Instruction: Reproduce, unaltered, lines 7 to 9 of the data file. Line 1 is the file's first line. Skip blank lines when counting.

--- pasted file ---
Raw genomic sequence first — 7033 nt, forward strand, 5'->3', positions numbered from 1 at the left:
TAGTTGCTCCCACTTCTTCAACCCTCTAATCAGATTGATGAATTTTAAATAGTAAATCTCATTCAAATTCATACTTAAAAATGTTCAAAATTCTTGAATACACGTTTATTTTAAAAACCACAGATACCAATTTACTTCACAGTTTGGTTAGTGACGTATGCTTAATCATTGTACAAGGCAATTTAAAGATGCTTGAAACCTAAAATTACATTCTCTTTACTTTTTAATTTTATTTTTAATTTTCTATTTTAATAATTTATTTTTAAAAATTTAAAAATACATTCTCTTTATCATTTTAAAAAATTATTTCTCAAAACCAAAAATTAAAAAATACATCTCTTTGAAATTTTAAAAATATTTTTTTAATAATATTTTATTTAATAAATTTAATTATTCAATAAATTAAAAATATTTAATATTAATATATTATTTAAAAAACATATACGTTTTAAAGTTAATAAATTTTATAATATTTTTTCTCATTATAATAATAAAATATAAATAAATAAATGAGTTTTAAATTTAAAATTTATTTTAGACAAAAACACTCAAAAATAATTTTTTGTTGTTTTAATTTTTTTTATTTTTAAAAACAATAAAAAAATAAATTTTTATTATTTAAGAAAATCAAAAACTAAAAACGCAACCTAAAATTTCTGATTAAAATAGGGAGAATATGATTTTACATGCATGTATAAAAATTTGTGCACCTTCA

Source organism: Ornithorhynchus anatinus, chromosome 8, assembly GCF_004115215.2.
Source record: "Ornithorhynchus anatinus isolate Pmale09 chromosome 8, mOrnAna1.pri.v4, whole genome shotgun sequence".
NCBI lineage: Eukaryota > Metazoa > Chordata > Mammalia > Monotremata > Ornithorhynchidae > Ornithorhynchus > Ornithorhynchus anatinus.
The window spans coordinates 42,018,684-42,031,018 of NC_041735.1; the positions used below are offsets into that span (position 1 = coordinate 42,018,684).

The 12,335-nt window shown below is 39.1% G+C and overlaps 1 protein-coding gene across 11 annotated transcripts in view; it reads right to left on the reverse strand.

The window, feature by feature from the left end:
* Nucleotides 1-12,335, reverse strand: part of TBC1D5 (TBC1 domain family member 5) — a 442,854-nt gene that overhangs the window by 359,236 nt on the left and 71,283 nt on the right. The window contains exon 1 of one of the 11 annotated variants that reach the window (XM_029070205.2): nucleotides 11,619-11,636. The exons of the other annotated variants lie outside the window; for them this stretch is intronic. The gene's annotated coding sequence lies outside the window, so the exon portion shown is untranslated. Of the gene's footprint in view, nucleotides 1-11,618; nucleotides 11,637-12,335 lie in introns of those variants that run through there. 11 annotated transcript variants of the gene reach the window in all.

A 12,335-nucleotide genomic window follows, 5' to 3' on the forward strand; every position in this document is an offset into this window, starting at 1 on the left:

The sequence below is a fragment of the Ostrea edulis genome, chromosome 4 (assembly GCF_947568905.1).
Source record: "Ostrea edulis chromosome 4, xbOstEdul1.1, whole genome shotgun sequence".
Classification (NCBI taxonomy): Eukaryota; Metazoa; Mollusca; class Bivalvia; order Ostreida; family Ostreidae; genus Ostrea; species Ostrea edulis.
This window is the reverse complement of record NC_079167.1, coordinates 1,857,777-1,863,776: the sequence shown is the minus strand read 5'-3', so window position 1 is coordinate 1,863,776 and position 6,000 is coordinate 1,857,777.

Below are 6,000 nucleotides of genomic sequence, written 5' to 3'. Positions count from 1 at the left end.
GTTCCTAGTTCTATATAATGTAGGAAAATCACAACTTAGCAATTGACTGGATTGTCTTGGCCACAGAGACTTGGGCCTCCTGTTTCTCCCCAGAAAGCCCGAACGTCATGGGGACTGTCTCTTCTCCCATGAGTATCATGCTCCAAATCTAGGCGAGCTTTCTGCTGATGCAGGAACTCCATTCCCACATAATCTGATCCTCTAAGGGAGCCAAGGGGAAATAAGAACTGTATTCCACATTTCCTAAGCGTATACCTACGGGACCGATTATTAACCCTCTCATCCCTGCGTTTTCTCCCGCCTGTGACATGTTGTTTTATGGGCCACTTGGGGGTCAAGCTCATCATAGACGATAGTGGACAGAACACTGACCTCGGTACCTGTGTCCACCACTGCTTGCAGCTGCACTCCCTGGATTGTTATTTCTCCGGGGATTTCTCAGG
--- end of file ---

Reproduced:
The 12,335-nt window shown below is 39.1% G+C and overlaps 1 protein-coding gene across 11 annotated transcripts in view; it reads right to left on the reverse strand.

The window, feature by feature from the left end:
* Nucleotides 1-12,335, reverse strand: part of TBC1D5 (TBC1 domain family member 5) — a 442,854-nt gene that overhangs the window by 359,236 nt on the left and 71,283 nt on the right. The window contains exon 1 of one of the 11 annotated variants that reach the window (XM_029070205.2): nucleotides 11,619-11,636. The exons of the other annotated variants lie outside the window; for them this stretch is intronic. The gene's annotated coding sequence lies outside the window, so the exon portion shown is untranslated. Of the gene's footprint in view, nucleotides 1-11,618; nucleotides 11,637-12,335 lie in introns of those variants that run through there. 11 annotated transcript variants of the gene reach the window in all.